Indian festivals - Cherishable moments!

Culture - the ideas, customs, and social behavior of a particular people or society.

Living outside of India for nearly 3 years has made me realize that your culture is one of the most significant aspects of your lifestyle. While you are trying your best to fit in or at least adjust yourselves to the Noels of France, Oktoberfests of Germany etc., it is always a bliss to re-live and celebrate Indian festivities reminiscing all the good times you have had through the times. Additionally, you are in a way marketing what has been taught to you since your early life! So, ultimately you are the true ambassador of your learning, traditions, and culture in the foreign lands.

To be utterly honest, I don’t come from a very staunch family. I adapted practical methods from my folks and a few from the circumstances. Some used to find my complete nonchalance towards these customs absolutely abnormal but my dear ones have learnt to live with it. Moreover, I have come half-way through to embrace a few specialties – you learn along the way as well.

Festivals are fundamental elements of our traditions. In Hyderabad, we used to have vacations for all the major festivals – a week for Dussera, 3-4 days for Sankranti, 3-4 days for Diwali, a couple of days for Christmas and many more. Occasions to celebrate are really never ending for us and there are customs around each one of them. I think this is something we can proudly talk about our country, overwhelming the audience, anytime and anywhere!

Here is a quick snapshot of the most admired festivals of India:

Diwali – Perhaps the most popularly known Indian festival across the globe, would ensure that you miss India to the core. The very fact that you don’t get to see any diya (earthen oil lamp) creates a lump in your pit. For someone like my husband, who hails from the northern part of India, an unlit sky without fireworks could be a real bummer!

Dussera – Different cities in India have a different set of school holidays. We used to have a week off for Dussera! So, naturally, this used to be my favorite! The festival signifies victory of good over evil. The same festival is known as Durga Pooja in the eastern part of India. Mutton biryani is the most popular dish in Hyderabad which is exactly opposite to the North Indian version where people do not touch meat at all during this time.

Sankranti – This festival of harvesting season is known by different names across the country – Pongal, Baisakhi, Sankranti etc. In Andhra / Telangana, there used to be contests for best Rangoli. I remember waking up really early hours to make some beautiful and colorful designs. In Hyderabad, Kite contests are widely sough-after during this time of the year. You can't miss the buzz of the jaunty kids fighting for their precious kites!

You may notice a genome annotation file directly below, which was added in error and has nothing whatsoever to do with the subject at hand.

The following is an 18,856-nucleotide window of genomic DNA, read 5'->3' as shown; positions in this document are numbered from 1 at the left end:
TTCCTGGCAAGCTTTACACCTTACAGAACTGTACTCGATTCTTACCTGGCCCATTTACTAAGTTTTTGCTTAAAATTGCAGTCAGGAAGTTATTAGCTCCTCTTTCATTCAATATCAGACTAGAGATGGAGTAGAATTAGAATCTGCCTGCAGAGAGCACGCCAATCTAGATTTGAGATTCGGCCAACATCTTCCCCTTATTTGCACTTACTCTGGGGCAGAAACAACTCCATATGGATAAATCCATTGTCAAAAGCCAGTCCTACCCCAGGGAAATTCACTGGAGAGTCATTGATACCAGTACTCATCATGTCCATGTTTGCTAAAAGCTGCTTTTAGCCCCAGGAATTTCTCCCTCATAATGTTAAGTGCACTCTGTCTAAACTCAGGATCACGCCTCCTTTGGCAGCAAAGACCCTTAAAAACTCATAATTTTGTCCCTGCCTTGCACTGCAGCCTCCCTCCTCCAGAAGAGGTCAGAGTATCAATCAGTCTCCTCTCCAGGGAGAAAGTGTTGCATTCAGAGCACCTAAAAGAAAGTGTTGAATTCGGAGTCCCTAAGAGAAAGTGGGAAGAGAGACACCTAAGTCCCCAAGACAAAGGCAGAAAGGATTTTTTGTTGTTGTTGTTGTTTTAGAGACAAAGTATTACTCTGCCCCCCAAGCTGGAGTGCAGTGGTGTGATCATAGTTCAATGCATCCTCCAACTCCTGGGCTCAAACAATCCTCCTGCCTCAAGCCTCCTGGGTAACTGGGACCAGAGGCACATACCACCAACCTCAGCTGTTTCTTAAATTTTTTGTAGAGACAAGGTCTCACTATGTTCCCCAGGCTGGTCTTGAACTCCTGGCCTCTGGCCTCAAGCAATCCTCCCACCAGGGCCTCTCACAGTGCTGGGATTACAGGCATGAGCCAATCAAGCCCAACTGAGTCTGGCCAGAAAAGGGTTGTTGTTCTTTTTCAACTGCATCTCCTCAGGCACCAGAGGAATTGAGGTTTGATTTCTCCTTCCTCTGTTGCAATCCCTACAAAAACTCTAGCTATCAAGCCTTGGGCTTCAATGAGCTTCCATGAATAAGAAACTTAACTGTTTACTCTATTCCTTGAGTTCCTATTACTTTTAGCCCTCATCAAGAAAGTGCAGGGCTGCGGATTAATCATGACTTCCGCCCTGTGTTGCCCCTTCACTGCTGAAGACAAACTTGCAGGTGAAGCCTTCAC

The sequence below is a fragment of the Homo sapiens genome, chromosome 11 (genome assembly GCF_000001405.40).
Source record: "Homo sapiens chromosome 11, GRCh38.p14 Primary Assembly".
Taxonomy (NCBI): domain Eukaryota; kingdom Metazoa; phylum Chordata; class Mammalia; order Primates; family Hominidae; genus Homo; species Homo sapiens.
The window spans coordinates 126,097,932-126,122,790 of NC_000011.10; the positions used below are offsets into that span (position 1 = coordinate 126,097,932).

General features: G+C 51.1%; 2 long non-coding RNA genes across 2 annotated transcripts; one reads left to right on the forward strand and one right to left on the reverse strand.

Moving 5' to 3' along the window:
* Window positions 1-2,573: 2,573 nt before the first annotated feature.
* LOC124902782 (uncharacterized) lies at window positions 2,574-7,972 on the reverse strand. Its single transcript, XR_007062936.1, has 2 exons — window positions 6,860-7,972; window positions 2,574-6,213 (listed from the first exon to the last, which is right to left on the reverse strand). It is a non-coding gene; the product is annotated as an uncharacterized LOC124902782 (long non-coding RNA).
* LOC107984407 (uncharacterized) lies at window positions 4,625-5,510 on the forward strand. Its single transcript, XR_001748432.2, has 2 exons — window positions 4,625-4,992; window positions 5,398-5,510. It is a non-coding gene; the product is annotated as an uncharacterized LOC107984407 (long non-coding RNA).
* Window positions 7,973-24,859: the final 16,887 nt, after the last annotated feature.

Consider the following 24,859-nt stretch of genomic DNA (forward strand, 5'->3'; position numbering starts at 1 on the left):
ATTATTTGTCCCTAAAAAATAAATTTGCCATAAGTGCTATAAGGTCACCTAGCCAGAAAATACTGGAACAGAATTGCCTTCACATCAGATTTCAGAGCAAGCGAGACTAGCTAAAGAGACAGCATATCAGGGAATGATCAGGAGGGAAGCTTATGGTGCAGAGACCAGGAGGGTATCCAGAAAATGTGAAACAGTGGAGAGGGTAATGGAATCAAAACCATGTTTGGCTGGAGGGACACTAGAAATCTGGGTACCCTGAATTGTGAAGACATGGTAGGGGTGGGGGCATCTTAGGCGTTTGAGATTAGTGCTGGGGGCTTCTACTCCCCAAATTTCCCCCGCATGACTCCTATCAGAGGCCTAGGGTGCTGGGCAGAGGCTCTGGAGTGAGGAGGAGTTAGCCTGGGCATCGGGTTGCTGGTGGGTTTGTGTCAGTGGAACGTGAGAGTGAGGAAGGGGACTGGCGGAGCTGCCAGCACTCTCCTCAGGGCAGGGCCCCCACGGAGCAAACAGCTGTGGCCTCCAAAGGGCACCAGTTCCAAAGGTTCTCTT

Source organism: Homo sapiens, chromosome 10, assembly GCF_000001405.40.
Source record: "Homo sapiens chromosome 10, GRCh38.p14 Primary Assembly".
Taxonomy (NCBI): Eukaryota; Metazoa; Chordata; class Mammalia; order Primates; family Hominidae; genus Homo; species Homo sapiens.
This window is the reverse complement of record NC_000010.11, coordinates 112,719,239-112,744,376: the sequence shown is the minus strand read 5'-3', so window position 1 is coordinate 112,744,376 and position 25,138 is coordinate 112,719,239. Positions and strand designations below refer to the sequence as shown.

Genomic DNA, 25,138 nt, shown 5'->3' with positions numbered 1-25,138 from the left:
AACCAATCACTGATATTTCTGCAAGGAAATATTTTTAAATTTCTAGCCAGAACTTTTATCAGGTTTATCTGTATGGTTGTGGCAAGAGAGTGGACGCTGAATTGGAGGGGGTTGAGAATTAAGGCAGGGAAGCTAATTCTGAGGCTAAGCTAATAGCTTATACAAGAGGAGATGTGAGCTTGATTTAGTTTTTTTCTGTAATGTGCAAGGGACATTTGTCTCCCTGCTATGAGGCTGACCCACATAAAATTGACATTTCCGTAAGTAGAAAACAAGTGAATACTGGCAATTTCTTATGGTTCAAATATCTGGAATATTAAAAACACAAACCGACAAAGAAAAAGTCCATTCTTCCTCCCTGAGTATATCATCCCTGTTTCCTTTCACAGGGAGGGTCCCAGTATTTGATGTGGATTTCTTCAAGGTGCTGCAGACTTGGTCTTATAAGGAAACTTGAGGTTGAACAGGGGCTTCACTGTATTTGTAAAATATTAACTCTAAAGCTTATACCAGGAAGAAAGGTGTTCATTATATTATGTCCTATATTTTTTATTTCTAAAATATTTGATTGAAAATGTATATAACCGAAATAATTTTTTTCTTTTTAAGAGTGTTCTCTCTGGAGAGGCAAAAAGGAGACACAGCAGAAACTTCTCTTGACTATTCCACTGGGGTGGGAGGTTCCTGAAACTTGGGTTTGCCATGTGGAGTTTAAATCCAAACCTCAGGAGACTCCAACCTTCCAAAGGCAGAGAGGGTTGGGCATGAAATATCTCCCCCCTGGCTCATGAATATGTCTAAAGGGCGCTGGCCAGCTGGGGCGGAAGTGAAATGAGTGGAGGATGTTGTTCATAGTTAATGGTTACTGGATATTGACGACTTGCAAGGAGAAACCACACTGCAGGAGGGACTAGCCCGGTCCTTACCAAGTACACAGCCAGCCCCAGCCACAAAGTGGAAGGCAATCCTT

Vinayaka Chaturthi – Also known as Ganesh Chaturthi & Vinayaka Chavati, is mostly celebrated in the western and southern part of India. Mythology says that Ganesh had been granted a boon to be more revered and worshiped than his father. He is particularly popular among the kids. During our school days, around this time, I remember outing with my sister and friends to enjoy several stage performances – organizing fun events is a common tradition to celebrate this festival.

There is, really, an everlasting catalogue of the Indian festivals. Here is a list to give you a quick glimpse. This blog is certainly delayed when it comes to the timing of the festivals but perfectly timed with my missing-home feeling. 

I am off to India on vacation shortly and I have never in the history of staying abroad felt such a longing to go home! And the reason I figured for this yearning was that in India (different places) or in the UK, although I went through different mannerisms, there was still some familiarity – Indianism, language, belongingness etc. Whereas in France, everything has been an effort to fit in, except when I am at home with my husband. So this is the maximum change I have ever experienced – language, work life, day to day living etc.

Once you are out of your comfort zone, which is at home, everything is a learning. There is nothing wrong to learn about new traditions but that familiarity always gives a soothing warmth to the soul. I reckon that traditions are even more important when you are not in India!!

If there is any place on the face of this Earth where all the dreams of living men have found a home from the very earliest days when Man began the dream of existence, it is India.

Romain Rollan
French Philosopher


Vandita said...

Home is where the heart is... 😊

Come home... And relive your memories😊😊

khushi said...

Wow, I just loved each and every word of this post!!!

Truly, you are missing India like anything! The sense of missing can be felt in your words. Am a traditionally modern person (guess this is a term :P ), who loves traditions to the core, and wants to follow the same with a touch of modern thinking.

Always felt Indian culture is rich (except some idiotic rituals/myths/thoughts), and this belief was strengthened with my visit to Europe! Of course, the only sense of home was your place, the small India that you both have created.

Come home sweetheart, come soon!! And keep writing.


Powered by Blogger.